Set in the hazy countryside of post-Civil War Alabama, William Gibson's classic story about Helen Keller and her teacher, Annie Sullivan, is sure to warm the heart. Pennsylvania Playhouse’s production of Gibson’s script does not fail to deliver.

The play depicts the turmoil of a family in need of a miracle – both for their seemingly-unreachable daughter, and for their own tired, worn-down selves. What they do not bargain for, however, is when this miracle shows up on their doorstep in the form of a stubborn, tenacious young woman intent on teaching Helen to speak for herself.

Both Hannah Kurczeski as Helen and Jenna McBreen as Annie are extremely well cast. The prolonged physical struggles between the two characters and their efforts to physically communicate are fascinating to watch, not to mention (I’m sure) challenging to portray. One of the best scenes in the play is a long segment between the two characters in which McBreen (Annie) attempts to get Kurczeski (Helen) to remain seated at her place at the dinner table and to use a spoon to eat her dinner; almost no words are spoken throughout the entire scene, but every intention is clear. It is at these moments that the play really comes alive, and we begin to “see” the world from Helen’s point of view. Our sense of verbal communication as primary falls away, and we begin to understand meaning in different terms. One could say that by the end of the play, the audience finds their own “miracle”: as Helen learns to understand the concept of communication in words, we begin to understand the concept of communication without them.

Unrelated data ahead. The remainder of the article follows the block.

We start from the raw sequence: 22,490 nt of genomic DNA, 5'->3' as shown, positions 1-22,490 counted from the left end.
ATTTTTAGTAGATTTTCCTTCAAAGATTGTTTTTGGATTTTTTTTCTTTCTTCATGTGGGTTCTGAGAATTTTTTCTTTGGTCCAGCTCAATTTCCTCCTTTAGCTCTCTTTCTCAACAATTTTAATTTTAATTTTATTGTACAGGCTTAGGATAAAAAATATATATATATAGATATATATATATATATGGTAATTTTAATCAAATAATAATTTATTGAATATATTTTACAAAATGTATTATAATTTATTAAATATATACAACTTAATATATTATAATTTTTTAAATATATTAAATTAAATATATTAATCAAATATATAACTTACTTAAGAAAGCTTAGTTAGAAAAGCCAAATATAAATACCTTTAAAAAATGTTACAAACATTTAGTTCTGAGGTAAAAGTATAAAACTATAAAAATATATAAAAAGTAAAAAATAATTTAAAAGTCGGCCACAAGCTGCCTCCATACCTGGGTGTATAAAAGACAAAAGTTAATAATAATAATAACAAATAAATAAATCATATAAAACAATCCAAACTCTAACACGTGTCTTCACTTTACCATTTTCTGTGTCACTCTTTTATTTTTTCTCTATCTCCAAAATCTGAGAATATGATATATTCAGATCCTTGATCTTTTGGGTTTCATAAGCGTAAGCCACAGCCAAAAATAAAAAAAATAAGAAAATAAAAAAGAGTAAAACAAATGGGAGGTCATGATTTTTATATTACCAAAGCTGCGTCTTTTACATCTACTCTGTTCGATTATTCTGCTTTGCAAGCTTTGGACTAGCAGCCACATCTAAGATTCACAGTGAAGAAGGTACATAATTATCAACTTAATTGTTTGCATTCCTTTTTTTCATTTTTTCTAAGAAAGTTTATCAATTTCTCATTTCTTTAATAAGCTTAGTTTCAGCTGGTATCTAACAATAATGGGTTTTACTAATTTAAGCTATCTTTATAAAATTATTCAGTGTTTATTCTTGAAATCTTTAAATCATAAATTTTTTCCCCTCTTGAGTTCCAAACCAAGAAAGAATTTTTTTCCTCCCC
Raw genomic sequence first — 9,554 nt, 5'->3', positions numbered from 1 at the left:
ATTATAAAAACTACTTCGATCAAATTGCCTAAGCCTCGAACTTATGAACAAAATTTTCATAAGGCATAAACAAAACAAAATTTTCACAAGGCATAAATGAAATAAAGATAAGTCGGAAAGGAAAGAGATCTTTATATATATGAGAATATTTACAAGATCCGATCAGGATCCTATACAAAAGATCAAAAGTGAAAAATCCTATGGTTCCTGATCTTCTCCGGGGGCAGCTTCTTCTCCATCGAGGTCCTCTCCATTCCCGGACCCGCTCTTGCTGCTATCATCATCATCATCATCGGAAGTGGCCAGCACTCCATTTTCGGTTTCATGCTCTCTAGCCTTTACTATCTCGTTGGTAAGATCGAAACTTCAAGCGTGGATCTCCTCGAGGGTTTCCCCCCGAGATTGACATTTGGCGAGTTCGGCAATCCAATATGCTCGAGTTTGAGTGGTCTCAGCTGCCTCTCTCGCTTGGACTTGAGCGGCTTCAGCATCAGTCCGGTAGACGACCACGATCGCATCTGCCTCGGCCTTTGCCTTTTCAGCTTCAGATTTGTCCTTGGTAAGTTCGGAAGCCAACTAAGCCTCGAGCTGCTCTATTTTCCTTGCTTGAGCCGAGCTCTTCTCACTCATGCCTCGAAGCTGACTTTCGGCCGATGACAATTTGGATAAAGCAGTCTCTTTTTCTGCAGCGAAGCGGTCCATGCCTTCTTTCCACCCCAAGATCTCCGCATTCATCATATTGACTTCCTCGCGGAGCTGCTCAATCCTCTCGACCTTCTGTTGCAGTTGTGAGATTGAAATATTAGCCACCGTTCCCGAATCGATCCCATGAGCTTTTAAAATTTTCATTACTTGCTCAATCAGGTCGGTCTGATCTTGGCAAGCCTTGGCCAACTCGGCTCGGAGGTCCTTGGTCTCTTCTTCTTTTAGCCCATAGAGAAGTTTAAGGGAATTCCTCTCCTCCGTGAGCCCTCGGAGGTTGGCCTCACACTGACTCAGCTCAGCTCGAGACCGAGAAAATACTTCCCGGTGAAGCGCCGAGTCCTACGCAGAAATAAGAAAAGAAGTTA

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APT's 'Robin Hood'--- timelessly riveting tale, committed performances, dare-you-to-look-away pacing

In the fleetest hour you're ever likely to spend at a show, Allentown Public Theatre's "Robin Hood" will whisk you thousands of miles and hundreds of years into the dark past and mythical land of Sherwood Forest. 

In the cozy and convincingly transformed basement assembly hall of St. Luke's Lutheran Church on tree-lined North Seventh Street in Allentown, PA, this tiny but mighty production company more commonly called 'APT', under the direction of Anna Russell, has created the look, the mood, and the feel of quintessential children's theater, combining a timelessly riveting story, utterly committed performances, and dare-you-to-look-away pacing.

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PSF's 'Blithe Spirit'--- Mix-ups ensue and twists abound with perfect comedic timing.

'Blithe Spirit' is not to be missed.

As the guest of Pennsylvania Shakespeare Festival’s 'Blithe Spirit' opening night, I was treated to an enchanting departure from reality as I was whisked back to the 1940’s in a most humorous way.

Noel Coward, the English playwright known for his biting wit, wanted to present an evening's entertainment that was simply fun in order to relieve, for a bit, the daily tensions and terrors of WWII.

The result---?

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“Look Out”! Life is unravelling at the Ice House with the Crowded Kitchen Players

At opening night this evening I watched the lives of four groups of people hurtle past me at breakneck speeds and at various points in time, all summoning the courage and the will to survive for one more tomorrow in Brian McDermott’s disarming play about lives unfolding. I was told the play was originally a series of one acts, now combined into this vignette of blended glances at four couples on various modes of transportation: